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What triggers market jitters? A chronicle of the Asian crisis

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  • Kaminsky, Graciela L.
  • Schmukler, Sergio L.

Abstract

In the chaotic financial environment of East Asia in 1997-98, daily changes in stock prices of as much as 10 percent became commonplace. The authors analyze what type of news moved the market in those days of extreme market jitters. They find that movements are triggered by both local and neighbor-country news. News about agreements with international organizations and credit rating agencies have the most weight. Some of those large changes in stock prices, however, cannot be explained by any apparent substantial news but seem to be driven by herd instincts in the market itself. On average, the one-day market rallies are sustained with the largest one-day losses are recovered - suggesting that investors overreact to bad news.

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Bibliographic Info

Paper provided by The World Bank in its series Policy Research Working Paper Series with number 2094.

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Date of creation: 30 Apr 1999
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Handle: RePEc:wbk:wbrwps:2094

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Keywords: Environmental Economics&Policies; Economic Theory&Research; Payment Systems&Infrastructure; Markets and Market Access; Financial Intermediation; Access to Markets; Markets and Market Access; Economic Theory&Research; Financial Intermediation; Environmental Economics&Policies;

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  1. Barry Eichengreen & Charles Wyplosz, 1993. "The Unstable EMS," Brookings Papers on Economic Activity, Economic Studies Program, The Brookings Institution, vol. 24(1), pages 51-144.
  2. Obstfeld, Maurice, 1996. "Models of currency crises with self-fulfilling features," European Economic Review, Elsevier, vol. 40(3-5), pages 1037-1047, April.
  3. Krugman, Paul, 1979. "A Model of Balance-of-Payments Crises," Journal of Money, Credit and Banking, Blackwell Publishing, vol. 11(3), pages 311-25, August.
  4. Jeffrey A. Frankel & Sergio L. Schmukler, 1998. "Country Funds and Asymmetric Information," International Finance 9805003, EconWPA.
  5. Guillermo A. Calvo & Enrique G. Mendoza, 1996. "Mexico's balance-of-payments crisis: a chronicle of death foretold," International Finance Discussion Papers 545, Board of Governors of the Federal Reserve System (U.S.).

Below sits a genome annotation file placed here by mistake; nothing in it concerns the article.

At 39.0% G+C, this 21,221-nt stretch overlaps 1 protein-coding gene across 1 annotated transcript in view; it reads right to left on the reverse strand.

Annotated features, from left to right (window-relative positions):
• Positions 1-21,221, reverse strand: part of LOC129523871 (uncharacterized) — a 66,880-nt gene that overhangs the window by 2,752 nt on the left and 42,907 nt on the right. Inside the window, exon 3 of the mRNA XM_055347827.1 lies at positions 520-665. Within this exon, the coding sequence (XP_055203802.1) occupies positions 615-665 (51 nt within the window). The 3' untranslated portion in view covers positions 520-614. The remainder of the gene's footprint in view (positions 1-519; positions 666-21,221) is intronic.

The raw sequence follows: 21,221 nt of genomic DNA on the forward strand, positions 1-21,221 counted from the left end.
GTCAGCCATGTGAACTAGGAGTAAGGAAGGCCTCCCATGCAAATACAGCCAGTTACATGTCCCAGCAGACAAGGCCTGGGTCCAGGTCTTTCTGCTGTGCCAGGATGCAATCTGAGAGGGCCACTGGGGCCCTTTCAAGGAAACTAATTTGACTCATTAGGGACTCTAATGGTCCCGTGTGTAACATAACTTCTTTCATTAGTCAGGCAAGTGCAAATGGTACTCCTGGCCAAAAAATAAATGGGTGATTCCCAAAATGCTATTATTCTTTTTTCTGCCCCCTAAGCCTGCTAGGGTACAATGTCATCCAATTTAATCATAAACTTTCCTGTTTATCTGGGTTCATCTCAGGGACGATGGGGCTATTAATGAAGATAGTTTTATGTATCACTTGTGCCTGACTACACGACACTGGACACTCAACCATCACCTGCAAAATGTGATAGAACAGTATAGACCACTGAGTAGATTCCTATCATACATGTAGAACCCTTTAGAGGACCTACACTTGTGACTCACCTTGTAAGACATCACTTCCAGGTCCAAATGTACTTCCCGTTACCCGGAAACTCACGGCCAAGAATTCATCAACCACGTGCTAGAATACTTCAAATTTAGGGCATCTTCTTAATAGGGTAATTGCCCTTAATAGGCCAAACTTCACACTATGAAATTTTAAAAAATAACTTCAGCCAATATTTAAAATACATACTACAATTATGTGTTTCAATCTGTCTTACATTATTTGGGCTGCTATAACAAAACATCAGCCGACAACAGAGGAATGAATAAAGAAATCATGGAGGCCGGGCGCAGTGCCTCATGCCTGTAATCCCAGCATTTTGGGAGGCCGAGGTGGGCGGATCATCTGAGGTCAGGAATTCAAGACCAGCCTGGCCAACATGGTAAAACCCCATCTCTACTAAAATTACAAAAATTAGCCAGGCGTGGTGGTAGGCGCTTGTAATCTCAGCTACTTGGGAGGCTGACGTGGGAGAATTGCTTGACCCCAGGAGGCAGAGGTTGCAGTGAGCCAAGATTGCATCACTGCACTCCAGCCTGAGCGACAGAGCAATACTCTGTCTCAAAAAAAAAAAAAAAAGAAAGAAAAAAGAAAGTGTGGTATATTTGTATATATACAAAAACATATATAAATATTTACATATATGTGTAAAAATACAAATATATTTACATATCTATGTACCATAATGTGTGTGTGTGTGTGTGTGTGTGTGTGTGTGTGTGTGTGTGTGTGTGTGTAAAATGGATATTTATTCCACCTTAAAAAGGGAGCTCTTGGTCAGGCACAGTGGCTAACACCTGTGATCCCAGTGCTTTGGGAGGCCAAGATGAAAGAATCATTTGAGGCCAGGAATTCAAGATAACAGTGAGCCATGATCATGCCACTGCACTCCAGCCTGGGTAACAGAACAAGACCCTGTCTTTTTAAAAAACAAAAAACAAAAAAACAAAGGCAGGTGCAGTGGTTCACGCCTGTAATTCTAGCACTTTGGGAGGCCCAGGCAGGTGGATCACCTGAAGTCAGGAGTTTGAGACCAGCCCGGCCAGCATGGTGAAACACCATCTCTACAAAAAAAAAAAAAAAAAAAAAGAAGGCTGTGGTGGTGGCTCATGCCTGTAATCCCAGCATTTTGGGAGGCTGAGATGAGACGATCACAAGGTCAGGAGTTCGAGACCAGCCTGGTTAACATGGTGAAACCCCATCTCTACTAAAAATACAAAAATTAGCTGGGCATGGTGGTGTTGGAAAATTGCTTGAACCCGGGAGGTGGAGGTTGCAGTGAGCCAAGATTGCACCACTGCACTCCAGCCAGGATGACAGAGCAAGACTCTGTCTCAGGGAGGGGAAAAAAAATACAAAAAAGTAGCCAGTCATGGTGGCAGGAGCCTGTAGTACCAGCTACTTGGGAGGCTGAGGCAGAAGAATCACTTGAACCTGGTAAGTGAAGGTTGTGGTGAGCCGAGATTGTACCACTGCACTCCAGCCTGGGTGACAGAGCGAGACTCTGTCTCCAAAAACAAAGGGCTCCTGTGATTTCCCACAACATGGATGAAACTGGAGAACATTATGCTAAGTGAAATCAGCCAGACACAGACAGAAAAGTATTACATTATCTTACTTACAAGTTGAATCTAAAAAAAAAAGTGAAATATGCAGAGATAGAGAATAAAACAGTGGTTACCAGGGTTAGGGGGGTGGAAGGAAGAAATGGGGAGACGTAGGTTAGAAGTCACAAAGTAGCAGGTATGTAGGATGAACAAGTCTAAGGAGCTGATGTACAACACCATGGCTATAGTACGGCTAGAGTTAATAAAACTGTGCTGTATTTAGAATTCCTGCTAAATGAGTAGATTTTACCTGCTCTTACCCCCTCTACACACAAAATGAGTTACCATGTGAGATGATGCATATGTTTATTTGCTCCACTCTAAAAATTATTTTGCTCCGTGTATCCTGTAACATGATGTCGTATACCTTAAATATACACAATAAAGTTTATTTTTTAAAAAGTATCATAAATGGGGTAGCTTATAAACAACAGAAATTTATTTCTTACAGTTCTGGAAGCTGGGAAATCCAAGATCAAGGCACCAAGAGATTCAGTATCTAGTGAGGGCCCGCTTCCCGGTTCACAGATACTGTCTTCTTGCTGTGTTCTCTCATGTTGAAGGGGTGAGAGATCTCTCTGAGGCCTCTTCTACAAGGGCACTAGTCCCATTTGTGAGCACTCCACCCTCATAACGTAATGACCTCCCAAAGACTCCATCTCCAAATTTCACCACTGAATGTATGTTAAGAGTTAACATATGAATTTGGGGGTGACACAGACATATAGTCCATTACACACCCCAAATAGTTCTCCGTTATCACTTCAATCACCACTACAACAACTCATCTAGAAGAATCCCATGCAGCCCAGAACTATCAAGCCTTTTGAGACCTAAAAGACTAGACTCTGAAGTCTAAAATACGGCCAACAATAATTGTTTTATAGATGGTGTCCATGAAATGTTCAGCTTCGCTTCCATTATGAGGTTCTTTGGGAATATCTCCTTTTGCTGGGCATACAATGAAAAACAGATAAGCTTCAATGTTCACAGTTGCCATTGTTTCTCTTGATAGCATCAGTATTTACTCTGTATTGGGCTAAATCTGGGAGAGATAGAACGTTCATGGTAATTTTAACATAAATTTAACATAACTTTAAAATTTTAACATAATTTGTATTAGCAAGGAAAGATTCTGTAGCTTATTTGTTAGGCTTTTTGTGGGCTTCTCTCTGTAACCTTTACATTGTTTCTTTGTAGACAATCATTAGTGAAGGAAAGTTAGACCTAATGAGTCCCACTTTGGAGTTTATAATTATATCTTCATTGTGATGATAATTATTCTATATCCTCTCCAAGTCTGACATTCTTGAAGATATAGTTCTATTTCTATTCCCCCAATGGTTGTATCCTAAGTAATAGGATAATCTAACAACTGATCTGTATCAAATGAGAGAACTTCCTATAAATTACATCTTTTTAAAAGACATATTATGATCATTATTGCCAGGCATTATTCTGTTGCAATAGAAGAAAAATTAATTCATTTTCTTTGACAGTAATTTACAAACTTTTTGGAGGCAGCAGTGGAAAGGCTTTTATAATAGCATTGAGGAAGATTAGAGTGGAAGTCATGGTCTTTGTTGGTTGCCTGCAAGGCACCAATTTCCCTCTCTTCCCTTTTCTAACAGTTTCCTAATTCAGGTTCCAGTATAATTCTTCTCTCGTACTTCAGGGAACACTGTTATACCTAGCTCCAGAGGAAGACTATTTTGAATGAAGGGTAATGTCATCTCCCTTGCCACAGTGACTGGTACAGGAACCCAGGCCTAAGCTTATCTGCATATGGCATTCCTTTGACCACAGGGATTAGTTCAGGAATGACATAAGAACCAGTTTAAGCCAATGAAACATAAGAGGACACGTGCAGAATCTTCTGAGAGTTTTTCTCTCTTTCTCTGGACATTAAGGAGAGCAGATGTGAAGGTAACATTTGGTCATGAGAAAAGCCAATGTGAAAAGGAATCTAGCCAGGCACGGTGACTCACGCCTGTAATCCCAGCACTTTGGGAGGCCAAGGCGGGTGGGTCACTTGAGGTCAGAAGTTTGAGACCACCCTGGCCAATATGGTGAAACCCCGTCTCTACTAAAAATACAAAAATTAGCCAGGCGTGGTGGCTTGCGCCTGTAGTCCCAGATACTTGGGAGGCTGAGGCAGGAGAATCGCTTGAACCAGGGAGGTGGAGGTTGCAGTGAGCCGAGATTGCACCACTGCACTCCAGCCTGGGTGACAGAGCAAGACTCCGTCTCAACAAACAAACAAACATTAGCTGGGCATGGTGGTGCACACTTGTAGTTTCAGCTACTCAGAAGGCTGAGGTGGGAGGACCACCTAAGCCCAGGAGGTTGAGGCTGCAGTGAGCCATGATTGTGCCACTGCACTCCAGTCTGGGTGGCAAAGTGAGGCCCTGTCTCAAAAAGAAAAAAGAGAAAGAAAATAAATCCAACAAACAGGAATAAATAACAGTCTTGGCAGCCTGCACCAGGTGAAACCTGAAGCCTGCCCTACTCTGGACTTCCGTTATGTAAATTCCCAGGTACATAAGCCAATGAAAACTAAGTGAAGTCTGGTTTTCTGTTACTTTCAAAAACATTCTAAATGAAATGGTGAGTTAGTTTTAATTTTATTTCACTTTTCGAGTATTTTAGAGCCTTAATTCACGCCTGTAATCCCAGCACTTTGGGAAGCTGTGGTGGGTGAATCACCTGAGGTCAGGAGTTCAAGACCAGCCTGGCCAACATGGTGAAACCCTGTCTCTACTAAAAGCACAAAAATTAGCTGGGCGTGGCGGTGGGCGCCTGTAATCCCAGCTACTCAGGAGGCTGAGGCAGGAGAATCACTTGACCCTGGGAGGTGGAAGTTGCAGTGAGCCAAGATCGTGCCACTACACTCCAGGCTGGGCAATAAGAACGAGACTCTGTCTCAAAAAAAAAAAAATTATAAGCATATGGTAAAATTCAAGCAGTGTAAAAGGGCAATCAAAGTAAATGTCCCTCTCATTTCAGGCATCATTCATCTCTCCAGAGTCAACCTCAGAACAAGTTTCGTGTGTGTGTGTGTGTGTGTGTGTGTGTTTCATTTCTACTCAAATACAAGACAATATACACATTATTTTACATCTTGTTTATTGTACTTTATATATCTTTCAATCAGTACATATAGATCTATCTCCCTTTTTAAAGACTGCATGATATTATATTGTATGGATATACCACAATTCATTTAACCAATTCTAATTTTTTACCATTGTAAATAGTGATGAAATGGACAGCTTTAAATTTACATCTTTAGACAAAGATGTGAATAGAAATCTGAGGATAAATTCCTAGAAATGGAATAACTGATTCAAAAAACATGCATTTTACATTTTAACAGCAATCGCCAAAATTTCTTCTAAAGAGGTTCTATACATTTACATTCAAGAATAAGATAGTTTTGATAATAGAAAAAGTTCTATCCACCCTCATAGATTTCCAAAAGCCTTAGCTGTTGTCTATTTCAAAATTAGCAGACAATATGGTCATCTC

6. Corsetti, Giancarlo & Pesenti, Paolo & Roubini, Nouriel, 1999. "What caused the Asian currency and financial crisis?," Japan and the World Economy, Elsevier, vol. 11(3), pages 305-373, October.
  7. Hali J. Edison, 1996. "The reaction of exchange rates and interest rates to news releases," International Finance Discussion Papers 570, Board of Governors of the Federal Reserve System (U.S.).
  8. Kaminsky, Graciela L. & Schmukler, Sergio L., 1999. "What triggers market jitters?: A chronicle of the Asian crisis," Journal of International Money and Finance, Elsevier, vol. 18(4), pages 537-560, August.
  9. Ronald I. McKinnon & Huw Pill, 1996. "Credible Liberalizations and International Capital Flows: The “Overborrowing Syndrome”," NBER Chapters, in: Financial Deregulation and Integration in East Asia, NBER-EASE Volume 5, pages 7-50 National Bureau of Economic Research, Inc.
  10. Reinhart, Carmen & Kaminsky, Graciela, 1999. "The twin crises: The causes of banking and balance of payments problems," MPRA Paper 14081, University Library of Munich, Germany.
  11. Guillermo A. Calvo & Enrique G. Mendoza, 1997. "Rational herd behavior and the globalization of securities markets," Discussion Paper / Institute for Empirical Macroeconomics 120, Federal Reserve Bank of Minneapolis.
  12. Banerjee, Abhijit V, 1992. "A Simple Model of Herd Behavior," The Quarterly Journal of Economics, MIT Press, vol. 107(3), pages 797-817, August.
  13. Laura E. Kodres & Matthew Pritsker, 1998. "A rational expectations model of financial contagion," Finance and Economics Discussion Series 1998-48, Board of Governors of the Federal Reserve System (U.S.).
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